In manner rather than matter, there are frequent traces of well-known masters in M. Gounod’s score. Sometimes they come to us in the shape of harsh modulations, and dreary drawling intervals, as in Wagner; sometimes in the use of the violins, as in Meyerbeer; and sometimes in weird combinations of the wood instruments, as in Mendelssohn. But these indications of a studious and retentive mind, are far too slight to detract from the general and unquestionable merit and originality of the opera, as a whole. Mr. Gounod has produced a work of a regular interest. . . . In the use of the orchestra he is judicious and effective, without being extravagant. We know of no composer who can claim much superiority over him in this respect. ‘Faust,’ indeed, although unequal in its parts, deserves to be regarded as the most gratifying addition to operatic music that has been made during the past fifteen years. If—as its success would indicate—it is the pioneer work a new school of French opera, then we may hopefully look to France for that juste milieu of intellectual dignity and emotional warmth which Germany has sought for in vain, and Italy is not destined to supply.
The production of a work like this is attended with difficulties that are not encountered in the ordinary run of Italian opera. The music is strange, and demands prolonged study on the part of the artists. Even then a few performances are needed before they feel quite at home in their rôles. This fact was apparent last night. With the exception of Miss Kellogg (Margherita) all the singers seemed uneasy, uncertain and nervous. They failed to do justice to themselves. We shall await, therefore, the second performance, when we are sure the other members of the cast will realize the expectations excited by the rehearsals last week. In the meantime, we may say, without injustice to any one, that the honors of the night were carried off by Miss Kellogg. The ensembles in the earlier part of the opera lacked precision, but for a first night every allowance has to be made. Mr. Maretzek has labored hard—perhaps too hard—to bring out this remarkable work. When the public becomes acquainted with the music, it will, we are sure, appreciate his liberal exertions in so praiseworthy a cause. But before this can be the case, they must become somewhat familiar with the peculiarities of M. Gounod’s music. We lack space to add more than the simple statement that the mise en scene is in every way creditable to the manager and the Academy.”
“Because the performance did not end until past midnight, we will not be able to give a full review of it today, but will reserve it for another day. We are able to say, however, that Faust, despite its beauty and the precision of this performance, was not as well received as we had expected. Perhaps our audience has gotten used to the melodious style of the Italian operas. The music is more repetitive and easy to grasp, and the melodies can give one something to whistle on your way home. The most favorable parts were the second act, the quartet in the 3rd act, and the entire 4th act. As mentioned before, the quality of the performance was excellent, especially Mr. Mazzoleni, Mr. Biachi and Miss Kellogg.”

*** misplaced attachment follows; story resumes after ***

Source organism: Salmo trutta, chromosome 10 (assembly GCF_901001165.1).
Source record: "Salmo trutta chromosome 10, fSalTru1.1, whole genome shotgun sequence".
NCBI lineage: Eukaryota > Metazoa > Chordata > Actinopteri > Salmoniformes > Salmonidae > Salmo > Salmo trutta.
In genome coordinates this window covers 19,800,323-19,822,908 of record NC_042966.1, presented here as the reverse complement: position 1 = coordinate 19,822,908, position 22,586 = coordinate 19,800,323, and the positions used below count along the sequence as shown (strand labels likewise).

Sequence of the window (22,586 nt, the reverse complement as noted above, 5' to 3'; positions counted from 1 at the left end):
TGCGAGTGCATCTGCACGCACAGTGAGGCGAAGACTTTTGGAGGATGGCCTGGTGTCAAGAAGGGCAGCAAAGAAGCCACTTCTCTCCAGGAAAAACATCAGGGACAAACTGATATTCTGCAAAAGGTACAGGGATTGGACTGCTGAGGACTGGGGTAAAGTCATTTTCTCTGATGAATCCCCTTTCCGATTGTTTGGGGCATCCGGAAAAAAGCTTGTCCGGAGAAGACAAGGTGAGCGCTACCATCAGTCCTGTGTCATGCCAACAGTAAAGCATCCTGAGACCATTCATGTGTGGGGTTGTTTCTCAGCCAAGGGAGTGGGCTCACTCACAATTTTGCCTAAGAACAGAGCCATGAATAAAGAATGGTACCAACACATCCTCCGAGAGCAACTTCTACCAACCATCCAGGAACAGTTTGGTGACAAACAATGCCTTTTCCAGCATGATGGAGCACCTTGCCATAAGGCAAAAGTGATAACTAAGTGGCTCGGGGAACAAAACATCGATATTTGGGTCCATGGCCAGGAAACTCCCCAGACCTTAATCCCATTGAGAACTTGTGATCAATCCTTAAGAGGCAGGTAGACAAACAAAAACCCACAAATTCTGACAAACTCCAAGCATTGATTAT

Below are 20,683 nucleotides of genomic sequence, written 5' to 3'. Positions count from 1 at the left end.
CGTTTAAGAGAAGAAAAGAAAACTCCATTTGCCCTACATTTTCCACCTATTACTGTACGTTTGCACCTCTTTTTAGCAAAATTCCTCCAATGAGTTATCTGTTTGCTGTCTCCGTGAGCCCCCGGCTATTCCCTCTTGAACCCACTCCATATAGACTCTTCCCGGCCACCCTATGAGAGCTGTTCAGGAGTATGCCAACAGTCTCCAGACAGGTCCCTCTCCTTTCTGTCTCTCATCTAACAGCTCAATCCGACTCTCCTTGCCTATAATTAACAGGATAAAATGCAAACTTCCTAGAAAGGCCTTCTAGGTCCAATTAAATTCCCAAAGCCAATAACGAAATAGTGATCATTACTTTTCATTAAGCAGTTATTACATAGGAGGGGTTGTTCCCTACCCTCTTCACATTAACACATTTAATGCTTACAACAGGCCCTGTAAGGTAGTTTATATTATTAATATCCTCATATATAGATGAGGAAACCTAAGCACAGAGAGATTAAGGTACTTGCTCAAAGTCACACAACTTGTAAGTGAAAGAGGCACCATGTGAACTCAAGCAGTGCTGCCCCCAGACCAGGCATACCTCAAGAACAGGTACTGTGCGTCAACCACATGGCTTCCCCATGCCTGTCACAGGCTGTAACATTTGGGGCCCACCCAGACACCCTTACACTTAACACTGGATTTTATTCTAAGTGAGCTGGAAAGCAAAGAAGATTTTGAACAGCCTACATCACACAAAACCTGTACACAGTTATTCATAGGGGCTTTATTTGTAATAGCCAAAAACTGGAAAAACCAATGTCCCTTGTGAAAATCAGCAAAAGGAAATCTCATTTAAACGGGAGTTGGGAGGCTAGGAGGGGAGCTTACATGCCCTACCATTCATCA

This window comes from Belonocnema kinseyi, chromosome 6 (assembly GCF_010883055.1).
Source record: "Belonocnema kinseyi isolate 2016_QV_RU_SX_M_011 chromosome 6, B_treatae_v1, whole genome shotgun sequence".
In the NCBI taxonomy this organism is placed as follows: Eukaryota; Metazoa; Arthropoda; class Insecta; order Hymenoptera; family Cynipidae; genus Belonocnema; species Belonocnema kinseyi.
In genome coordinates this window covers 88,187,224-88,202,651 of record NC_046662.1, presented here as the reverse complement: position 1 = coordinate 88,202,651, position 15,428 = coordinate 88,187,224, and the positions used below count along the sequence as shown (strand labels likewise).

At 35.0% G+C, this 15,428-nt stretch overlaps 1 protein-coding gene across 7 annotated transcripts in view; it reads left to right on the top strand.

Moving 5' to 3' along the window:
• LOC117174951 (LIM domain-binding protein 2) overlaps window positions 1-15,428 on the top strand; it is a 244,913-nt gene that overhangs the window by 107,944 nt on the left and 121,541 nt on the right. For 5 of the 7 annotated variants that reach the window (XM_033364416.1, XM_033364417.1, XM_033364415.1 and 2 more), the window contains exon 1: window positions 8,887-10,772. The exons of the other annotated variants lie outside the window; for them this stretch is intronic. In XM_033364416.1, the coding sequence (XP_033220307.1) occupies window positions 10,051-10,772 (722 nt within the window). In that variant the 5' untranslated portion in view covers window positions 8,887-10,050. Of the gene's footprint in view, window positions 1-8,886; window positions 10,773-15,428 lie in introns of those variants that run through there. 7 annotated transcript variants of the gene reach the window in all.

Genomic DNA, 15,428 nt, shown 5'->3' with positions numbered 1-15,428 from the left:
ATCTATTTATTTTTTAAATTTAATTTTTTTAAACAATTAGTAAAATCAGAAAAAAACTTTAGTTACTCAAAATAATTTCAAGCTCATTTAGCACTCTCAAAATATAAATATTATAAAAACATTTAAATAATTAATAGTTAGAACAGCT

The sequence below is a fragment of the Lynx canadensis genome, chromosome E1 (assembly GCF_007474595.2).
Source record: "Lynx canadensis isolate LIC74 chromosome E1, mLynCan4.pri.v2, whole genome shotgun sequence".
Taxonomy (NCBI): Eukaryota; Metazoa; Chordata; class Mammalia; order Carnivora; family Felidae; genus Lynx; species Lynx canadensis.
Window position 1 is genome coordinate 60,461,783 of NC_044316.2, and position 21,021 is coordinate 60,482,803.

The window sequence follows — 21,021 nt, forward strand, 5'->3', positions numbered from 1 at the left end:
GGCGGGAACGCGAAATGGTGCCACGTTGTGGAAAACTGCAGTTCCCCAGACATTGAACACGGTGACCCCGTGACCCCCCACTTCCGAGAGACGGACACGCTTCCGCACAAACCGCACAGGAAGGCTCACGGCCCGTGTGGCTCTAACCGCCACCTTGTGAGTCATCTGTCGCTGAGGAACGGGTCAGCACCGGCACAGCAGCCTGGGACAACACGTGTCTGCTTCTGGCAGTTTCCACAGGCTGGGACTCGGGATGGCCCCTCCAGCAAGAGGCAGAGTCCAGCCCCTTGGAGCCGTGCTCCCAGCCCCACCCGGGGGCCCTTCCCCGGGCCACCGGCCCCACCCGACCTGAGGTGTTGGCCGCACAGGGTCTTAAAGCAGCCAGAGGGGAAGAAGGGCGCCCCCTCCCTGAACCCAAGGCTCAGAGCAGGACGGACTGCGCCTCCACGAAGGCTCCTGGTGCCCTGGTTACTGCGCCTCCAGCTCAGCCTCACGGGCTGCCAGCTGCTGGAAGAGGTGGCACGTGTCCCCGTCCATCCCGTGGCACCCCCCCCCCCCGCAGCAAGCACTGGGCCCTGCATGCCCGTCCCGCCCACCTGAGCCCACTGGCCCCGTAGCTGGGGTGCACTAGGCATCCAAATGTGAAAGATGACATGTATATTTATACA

ACADEMIE DE MUSIQUE.
“The first performance of Faust should have repaid M. Maretzeck [sic] yesterday for the care that he put into mounting this work. Although many of the passages of M. Gounod’s opera aren’t easy to catch hold of on first hearing, the audience relished them completely. Mlle Kellogg is a charming Marguerite, M. Biachi an excellent Mephistopheles and M. Mazzoleni a very adequate Faust. Mlle Sulzer, in a rather washed-out role, knew how to get herself applauded, as did M. Yppolito. We will revisit this work at length.”
Review is mainly an elaboration on Gounod and his opera. “The performance seemed more like a rehearsal and, therefore, the effort of the singers will not be discussed. This opera will not be a favorite here and will not have many performances.”
“The simplest way of courting failure on any subject is to be overanxious concerning it. One-half of the breakdowns of life arise from too much effort. It is the pale-faced student, with the overwrought mind and a large consciousness of responsibilities, who is in danger of being plucked, not the phlegmatic drudge who cares for nothing in particular, and would just as soon march out without a degree as with one. These remarks are suggested by the poor performance on Wednesday last. The artists of Mr. Maretzek’s company are singularly conscientious; they had labored hard at rehearsal, and studied the music with intelligence and devotion. They knew that a great deal was expected of them, and, with a single exception, they all failed.”
Long article on the opera, with little mention of the actual performance. “‘Faust’ was but coldly received on the night of its first performance, owing to the deficiency on the part of most of the singers.”